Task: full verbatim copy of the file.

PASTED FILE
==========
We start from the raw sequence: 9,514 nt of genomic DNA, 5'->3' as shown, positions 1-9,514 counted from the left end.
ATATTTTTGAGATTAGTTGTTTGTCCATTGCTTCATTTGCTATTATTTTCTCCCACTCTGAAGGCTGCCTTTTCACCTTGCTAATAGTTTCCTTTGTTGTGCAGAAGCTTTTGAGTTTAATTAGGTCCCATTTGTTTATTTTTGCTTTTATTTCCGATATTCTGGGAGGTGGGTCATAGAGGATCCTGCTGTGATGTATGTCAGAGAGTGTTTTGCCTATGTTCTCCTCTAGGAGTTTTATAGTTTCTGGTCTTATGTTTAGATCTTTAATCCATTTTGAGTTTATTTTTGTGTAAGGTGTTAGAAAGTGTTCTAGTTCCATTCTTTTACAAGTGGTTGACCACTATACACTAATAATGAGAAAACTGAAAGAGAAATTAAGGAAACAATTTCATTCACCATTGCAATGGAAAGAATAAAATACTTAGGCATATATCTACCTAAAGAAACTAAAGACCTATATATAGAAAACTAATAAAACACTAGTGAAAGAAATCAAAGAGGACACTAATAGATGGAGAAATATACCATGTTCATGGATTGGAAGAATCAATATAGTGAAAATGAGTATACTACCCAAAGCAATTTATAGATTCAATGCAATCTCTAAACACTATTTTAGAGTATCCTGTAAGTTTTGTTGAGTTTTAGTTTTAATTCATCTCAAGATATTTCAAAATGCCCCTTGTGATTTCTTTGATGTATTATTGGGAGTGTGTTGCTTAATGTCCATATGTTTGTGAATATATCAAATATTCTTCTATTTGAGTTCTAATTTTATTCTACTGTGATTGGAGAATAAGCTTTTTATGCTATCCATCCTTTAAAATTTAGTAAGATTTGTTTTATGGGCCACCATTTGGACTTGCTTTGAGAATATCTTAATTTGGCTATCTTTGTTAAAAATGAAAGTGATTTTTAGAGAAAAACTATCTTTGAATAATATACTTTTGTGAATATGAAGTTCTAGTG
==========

We start from the raw sequence: 9,514 nt of genomic DNA, 5'->3' as shown, positions 1-9,514 counted from the left end.
ATATTTTTGAGATTAGTTGTTTGTCCATTGCTTCATTTGCTATTATTTTCTCCCACTCTGAAGGCTGCCTTTTCACCTTGCTAATAGTTTCCTTTGTTGTGCAGAAGCTTTTGAGTTTAATTAGGTCCCATTTGTTTATTTTTGCTTTTATTTCCGATATTCTGGGAGGTGGGTCATAGAGGATCCTGCTGTGATGTATGTCAGAGAGTGTTTTGCCTATGTTCTCCTCTAGGAGTTTTATAGTTTCTGGTCTTATGTTTAGATCTTTAATCCATTTTGAGTTTATTTTTGTGTAAGGTGTTAGAAAGTGTTCTAGTTCCATTCTTTTACAAGTGGTTGACCACTATACACTAATAATGAGAAAACTGAAAGAGAAATTAAGGAAACAATTTCATTCACCATTGCAATGGAAAGAATAAAATACTTAGGCATATATCTACCTAAAGAAACTAAAGACCTATATATAGAAAACTAATAAAACACTAGTGAAAGAAATCAAAGAGGACACTAATAGATGGAGAAATATACCATGTTCATGGATTGGAAGAATCAATATAGTGAAAATGAGTATACTACCCAAAGCAATTTATAGATTCAATGCAATCTCTAAACACTATTTTAGAGTATCCTGTAAGTTTTGTTGAGTTTTAGTTTTAATTCATCTCAAGATATTTCAAAATGCCCCTTGTGATTTCTTTGATGTATTATTGGGAGTGTGTTGCTTAATGTCCATATGTTTGTGAATATATCAAATATTCTTCTATTTGAGTTCTAATTTTATTCTACTGTGATTGGAGAATAAGCTTTTTATGCTATCCATCCTTTAAAATTTAGTAAGATTTGTTTTATGGGCCACCATTTGGACTTGCTTTGAGAATATCTTAATTTGGCTATCTTTGTTAAAAATGAAAGTGATTTTTAGAGAAAAACTATCTTTGAATAATATACTTTTGTGAATATGAAGTTCTAGTG